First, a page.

More on that next time.

Wednesday, January 8, 2014

Cost of health insurance... OUCH!

To folks who wonder about what affect the affordable care act will have on small businesses, here’s a specific example. I’m not going to get political about this… I’m just relating facts…

I handle the policy work for Mindnest’s company’s benefits. At the warning of our insurance broker a few months ago, we renewed our plan in December of last year (a few months early) to avoid having to renew this coming March on the 1-year anniversary. Our total premium increased about 15%.

We had renewed through our broker, but we just received the direct information from the insurance company itself, giving us the info for renewing this March (seems that group didn’t get the word we had already renewed through the broker).  Bottom line: our premium would be going up 64%, but the employees would also be subject to this:
  • out of network coinsurance increased
  • doctor visit coinsurance increased
  • specialist coinsurance increased
  • DOUBLING of out of pocket max (from $8000 to $16000)
  • drug costs significantly increased
If we were really renewing now, and if we wanted to maintain the best plan we could, while sticking with about the same premiums we were paying, we’d have to go to a lower plan, but that would hit our employees with this:
  • big increases in coinsurances
  • doubling of coinsurances to see doctors and specialists
  • doubling of deductibles
  • TRIPLING of max out of pockets (each family could spend up to $25000 a year)
  • more than doubling of drug costs
Note that all of these other costs are items that directly hit the employee, not me the employer. So even if we were to hold OUR costs the same, the employee takes a huge hit. The inherent value of the insurance has been decreased.

So, as small employers are asked to double their costs for providing health insurance, they certainly may choose to do that, but how many will simply dump their employees into the exchanges and pay a small fine instead? Or, how many will hold the line (or pull back) on salaries, bonuses, and other benefits to compensate for the extra burden? I guess we shall see.

Sunday, January 5, 2014

Say what you mean!

Back last June, I blogged about negotiating in good faith (see the original post here). As the primary example of lousy negotiating environments, I used buying new or used cars. The dealerships will do everything in their power to overwhelm you. They will have you bargain with people who have no power to bargain. They will try to slip stuff by you. And on, and on, and on. And this is with the "nicer" guys.

Time has a way of blurring old memories, so when I re-entered the car purchase process a couple weeks ago, I was expecting that maybe things weren't as bad as I had remembered. Ha.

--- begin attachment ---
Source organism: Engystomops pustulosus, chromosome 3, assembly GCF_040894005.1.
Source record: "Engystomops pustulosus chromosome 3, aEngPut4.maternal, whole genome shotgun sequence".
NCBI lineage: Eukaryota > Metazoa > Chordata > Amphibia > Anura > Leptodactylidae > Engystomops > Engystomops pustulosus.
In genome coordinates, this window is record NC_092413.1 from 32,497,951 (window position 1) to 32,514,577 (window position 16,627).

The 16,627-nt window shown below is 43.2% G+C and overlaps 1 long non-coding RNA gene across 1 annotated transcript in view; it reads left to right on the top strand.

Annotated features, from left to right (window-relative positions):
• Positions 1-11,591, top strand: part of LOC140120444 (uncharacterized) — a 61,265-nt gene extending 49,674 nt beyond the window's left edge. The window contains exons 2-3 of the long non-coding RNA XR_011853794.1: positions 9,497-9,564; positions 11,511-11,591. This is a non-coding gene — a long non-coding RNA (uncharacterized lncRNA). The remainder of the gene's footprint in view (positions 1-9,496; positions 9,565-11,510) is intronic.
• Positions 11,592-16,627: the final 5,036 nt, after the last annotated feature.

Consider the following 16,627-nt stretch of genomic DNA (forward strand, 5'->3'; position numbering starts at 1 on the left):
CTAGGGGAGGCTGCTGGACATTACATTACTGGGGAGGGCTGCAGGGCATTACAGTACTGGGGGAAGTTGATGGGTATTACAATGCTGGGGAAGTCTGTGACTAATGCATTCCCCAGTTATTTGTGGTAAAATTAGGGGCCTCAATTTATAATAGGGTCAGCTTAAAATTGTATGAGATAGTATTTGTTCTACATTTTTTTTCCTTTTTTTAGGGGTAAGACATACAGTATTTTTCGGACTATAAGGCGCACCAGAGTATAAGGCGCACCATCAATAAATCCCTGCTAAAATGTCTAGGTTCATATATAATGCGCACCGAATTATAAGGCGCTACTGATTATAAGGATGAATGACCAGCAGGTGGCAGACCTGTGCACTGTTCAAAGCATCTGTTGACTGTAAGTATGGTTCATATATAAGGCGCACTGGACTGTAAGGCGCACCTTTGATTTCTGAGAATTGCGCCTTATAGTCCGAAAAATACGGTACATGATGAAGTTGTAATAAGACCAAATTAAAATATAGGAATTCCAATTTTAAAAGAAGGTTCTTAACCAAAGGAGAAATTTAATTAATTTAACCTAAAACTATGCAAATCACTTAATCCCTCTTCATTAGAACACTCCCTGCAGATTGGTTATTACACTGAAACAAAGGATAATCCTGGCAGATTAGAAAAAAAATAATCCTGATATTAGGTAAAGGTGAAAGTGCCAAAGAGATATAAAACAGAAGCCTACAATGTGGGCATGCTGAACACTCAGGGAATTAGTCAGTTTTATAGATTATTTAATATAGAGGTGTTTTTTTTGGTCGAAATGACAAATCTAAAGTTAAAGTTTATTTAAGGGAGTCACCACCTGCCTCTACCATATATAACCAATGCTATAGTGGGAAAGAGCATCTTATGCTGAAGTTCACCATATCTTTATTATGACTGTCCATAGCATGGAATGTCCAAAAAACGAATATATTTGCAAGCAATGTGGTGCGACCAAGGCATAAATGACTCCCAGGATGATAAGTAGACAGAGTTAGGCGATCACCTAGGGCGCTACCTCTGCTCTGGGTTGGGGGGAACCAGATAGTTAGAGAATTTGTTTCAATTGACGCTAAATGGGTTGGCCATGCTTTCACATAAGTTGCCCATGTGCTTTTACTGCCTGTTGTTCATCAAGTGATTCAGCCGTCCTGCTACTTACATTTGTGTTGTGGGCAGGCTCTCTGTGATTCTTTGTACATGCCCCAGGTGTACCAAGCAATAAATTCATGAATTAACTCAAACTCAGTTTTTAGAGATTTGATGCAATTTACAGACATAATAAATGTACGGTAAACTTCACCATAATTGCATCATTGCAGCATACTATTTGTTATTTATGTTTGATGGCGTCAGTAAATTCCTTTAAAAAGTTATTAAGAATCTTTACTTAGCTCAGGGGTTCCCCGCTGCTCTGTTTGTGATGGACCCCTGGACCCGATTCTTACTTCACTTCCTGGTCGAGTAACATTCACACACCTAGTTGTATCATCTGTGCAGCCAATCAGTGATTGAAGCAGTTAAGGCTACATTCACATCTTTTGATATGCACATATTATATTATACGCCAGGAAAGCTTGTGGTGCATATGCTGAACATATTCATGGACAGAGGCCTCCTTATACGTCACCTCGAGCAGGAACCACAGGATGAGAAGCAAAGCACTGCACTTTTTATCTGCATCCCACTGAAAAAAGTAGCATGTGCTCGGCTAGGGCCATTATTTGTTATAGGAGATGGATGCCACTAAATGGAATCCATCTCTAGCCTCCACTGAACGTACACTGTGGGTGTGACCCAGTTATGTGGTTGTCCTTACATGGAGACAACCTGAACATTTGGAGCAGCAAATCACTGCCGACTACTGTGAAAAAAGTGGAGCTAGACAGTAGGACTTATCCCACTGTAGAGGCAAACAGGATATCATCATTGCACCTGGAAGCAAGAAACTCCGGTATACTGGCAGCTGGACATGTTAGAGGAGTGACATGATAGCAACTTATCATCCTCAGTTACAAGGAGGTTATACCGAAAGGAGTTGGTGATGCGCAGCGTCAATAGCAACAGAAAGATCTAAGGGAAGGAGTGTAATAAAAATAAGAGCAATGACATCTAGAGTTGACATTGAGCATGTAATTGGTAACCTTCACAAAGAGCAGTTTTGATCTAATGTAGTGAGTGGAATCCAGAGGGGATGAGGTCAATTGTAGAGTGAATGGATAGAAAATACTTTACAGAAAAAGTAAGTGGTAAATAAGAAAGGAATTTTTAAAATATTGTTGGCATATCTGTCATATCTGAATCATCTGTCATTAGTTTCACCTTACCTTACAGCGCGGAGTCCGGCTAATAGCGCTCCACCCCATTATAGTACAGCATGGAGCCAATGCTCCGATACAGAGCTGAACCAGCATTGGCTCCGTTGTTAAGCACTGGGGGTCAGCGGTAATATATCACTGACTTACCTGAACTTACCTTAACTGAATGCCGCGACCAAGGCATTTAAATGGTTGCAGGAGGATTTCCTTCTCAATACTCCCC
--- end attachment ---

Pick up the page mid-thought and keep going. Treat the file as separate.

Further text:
Once again, we found ourselves talking to the sales guys (they had a team assigned to us), but each round of discussions had to go to some other guy, hidden far away, for his feedback. Getting a warranty thrown in required bargaining with yet another guy, and even some aspects required bargaining with the finance guy who was doing all the final paperwork. At pretty much every point in the process, somebody was figuring out how to throw in a few more of our bucks... without telling us.

All this would have been much easier if the guys we were working with had looked like or acted like scumbags. But the problem was they seemed like genuinely nice guys. Oh sure, they have a job to do, and everyone knows that. But this large dealership, and the nice guys, made it appear like all would be pretty straightforward. Their congeniality would have made it very easy to trust that they were working things out as they said they were, and that the final papers and numbers would have reflected exactly what they said it would. Only our careful checking and rechecking of figures allowed us to insert a few, "uh... wait a second..." checkpoints. It was obvious that alot of the chat, humor, and general friendliness was intentionally designed to impart a feeling of trust that would allow them to do a little more under the table manipulation.

Here's the sad part. Even if they had managed to insert the extra cost items they were trying to slip in, their total take would have been increased by only a tiny percentage. For the most part, I was willing to put them into a short list of dealerships I would be willing to deal with again. But now, they've lost future business from me. Was that really worth it for them? I would think not.

In your own business (and personal) dealings, don't be these guys. Say what you mean and mean what you say. Make your customers and suppliers comfortable in your negotiations. You may still get a deal with someone (you might be the only choice at the moment), but you may be losing out on future business with them. And people talk. Word gets around. When word about you gets around, make sure people have nice things to say.